A film about being in someone else’s skin, that leaves you uncomfortable in your own
Possessor is the kind of grim indie fare that feels destined to become a cult classic. A compelling narrative, raw and unnerving performances, and world building and imagery that are unshakable after lodging in themselves in the mind. The twisted tale tees off with by introducing a woman (Gabrielle Graham) sat in a hotel room, plunging a metal connector into her skull. Squeamishly pushing the device past hair and tissue. Soon after, she calmly struts into a sharply lit restaurant, approaches a man, and brutally stabs him to death. She picks up a dropped gun, places it in her mouth, and after struggling to pull the trigger, is shot by police who arrive on the scene.
Cut to a dark room and a woman (Andrea Riseborough) disengages from a machine not too dissimilar from that glimpsed minutes earlier, job done, and begins the shaky process of acclimatization back to her own body, and her life. Soon after, this agent, Tasya Vos, is tasked with her new target Colin (Christopher Abbott), a man engaged to the daughter (Tuppence Middleton) of an rich CEO (Sean Bean). Her assignment, eliminate them both, and finish off Colin to tie up any loose ends, so the family business falls into the hands of their client.
The body swap premise has been played out previously in film, but more-so for comedy. In this instance it is a violating and horrifying thing, in both execution and intent. A nameless agency that specializes in body hijacking in the name of hi-tech assassinations, an alternate world that feels coldly abstract from our own. The concept is compelling, but thinly sketched. Mechanisms and motive are not given, the world around them is glimpsed through a fog rather than built up. The real meat to the film comes from within the characters. When we first meet Vos, it is a struggle to reassert herself after the mission. She returns home to her estranged family, reciting lines and cadence, requiring a sense of self. Clearly shaken, bereft of memories and clarity for a short while. It is not long before another target is identified, one that seems to come too soon after the last. We see her study the Colin, practice his mannerisms and way of talking, before she is jacked into his mind. While possessed, we start to see the remnants of her host bleed into her psyche, a dance begins between the two souls, vying not just for control, but for existence.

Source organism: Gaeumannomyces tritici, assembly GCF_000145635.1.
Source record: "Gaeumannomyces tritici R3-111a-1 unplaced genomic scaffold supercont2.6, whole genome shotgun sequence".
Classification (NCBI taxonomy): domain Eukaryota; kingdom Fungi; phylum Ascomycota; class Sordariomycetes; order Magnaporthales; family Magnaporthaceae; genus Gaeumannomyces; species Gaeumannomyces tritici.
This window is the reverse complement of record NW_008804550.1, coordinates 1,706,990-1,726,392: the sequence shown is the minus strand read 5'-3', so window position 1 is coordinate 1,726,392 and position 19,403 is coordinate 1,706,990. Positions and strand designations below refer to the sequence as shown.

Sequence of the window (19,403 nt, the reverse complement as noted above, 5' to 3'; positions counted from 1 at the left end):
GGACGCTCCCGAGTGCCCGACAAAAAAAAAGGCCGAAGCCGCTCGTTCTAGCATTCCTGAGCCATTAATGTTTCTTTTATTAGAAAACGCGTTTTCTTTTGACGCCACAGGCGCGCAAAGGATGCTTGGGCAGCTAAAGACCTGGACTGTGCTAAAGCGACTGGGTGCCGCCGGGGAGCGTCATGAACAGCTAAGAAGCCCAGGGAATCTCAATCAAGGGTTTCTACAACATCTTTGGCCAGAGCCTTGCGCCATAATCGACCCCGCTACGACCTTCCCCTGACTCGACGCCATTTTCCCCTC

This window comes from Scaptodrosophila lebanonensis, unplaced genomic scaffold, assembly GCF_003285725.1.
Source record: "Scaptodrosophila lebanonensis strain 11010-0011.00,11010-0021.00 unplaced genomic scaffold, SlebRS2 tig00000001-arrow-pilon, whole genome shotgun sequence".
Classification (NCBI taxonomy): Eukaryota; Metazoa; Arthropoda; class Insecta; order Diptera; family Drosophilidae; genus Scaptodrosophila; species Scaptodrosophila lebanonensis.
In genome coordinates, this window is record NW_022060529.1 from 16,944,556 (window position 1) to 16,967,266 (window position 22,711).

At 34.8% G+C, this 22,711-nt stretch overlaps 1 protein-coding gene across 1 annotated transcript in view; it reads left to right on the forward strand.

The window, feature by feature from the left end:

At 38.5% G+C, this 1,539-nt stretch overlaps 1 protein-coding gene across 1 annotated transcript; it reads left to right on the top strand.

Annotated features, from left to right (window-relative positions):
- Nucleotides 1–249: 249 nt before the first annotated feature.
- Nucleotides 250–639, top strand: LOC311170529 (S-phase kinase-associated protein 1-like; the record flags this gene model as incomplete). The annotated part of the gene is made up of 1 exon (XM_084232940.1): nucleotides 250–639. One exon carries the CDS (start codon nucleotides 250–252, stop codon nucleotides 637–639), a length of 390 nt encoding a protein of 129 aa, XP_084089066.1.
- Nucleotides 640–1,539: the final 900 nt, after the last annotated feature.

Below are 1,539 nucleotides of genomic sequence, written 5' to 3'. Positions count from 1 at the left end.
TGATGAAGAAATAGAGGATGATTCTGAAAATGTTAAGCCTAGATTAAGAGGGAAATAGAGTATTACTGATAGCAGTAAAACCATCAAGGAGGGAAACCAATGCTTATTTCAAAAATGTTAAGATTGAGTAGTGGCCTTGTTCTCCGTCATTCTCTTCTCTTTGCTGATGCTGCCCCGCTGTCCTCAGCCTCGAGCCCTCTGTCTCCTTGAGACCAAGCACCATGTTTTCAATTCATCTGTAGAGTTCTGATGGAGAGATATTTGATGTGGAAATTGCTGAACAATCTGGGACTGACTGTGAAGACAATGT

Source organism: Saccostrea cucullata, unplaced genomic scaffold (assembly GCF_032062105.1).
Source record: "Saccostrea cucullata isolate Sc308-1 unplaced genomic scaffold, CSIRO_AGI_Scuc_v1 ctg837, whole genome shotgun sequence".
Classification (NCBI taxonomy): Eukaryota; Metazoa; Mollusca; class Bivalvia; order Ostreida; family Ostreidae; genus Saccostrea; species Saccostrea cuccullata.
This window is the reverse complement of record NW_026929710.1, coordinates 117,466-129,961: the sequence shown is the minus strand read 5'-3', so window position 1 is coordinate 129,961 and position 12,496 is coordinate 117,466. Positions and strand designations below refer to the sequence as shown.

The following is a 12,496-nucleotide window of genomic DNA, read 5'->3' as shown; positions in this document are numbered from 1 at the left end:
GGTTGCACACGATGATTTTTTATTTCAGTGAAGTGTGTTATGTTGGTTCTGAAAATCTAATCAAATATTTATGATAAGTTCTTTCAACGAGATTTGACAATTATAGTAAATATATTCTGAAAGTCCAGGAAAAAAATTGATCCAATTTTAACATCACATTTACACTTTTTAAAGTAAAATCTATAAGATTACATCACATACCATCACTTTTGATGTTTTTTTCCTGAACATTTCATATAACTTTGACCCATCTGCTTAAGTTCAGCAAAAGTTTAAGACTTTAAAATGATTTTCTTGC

Much of the film relies on the craft of the two leads and they more than deliver. Riseborough is one of the most magnetic actors working today and shows off a chameleonic shift from a predatory state to one of a nurturing mother and back again. It feels a shame to have her spend any amount of time housed in a machine or skin of another character. Christopher Abbott likewise embodies a haunted character, chillingly teasing fragments of the person left behind, clawing away under the skin Vos now inhabits. It’s also worth mentioning Jennifer Jason Leigh, playing Tasya’s handler and boss Girder makes the most of limited screentime and only adds to the allure of the piece.
While Possessor lands an undeniable punch of unease, there is often a lack of clarity to the narrative. Granted that feeds into the intended disorientation, but its leaves the film occasionally hollow, with the latter half perhaps not mined as effectively as it could have been. While the world and story feel loose and vivid, the more violent sequences come more sharply into focus, a compositional approach that belies true Cronenberg’s predilections towards crafting discomfort. Such was the case with his 2012 debut feature Antiviral. Grisly from the off, the film-maker holds onto disturbing sights that one second longer than needed. harsh, jarring spikes amidst a chilly tone and aesthetic. The possession technology itself feels truly invasive. Lo-fi, analog setups, crude shunts into the mind rather than a precise instrument. Its lurid work from prosthetics supervisor Daniel Martin. The hardware is coupled coupled to psychotropic animation sequences depicting the process of transmogrification. Faces melt and meld, a haunting mashup of visage and voice, a prelude to the psychological battle about to commence. Possessor is a film about being in someone else’s skin, but one that seems more intent on leaving you uncomfortable in your own. An uneasy and unforgettable slice of sci-fi that thrillingly offers another glimpse at the unnerving craft of Brandon Cronenberg.
Possessor will be released theatrically and select in drive-ins on October 9th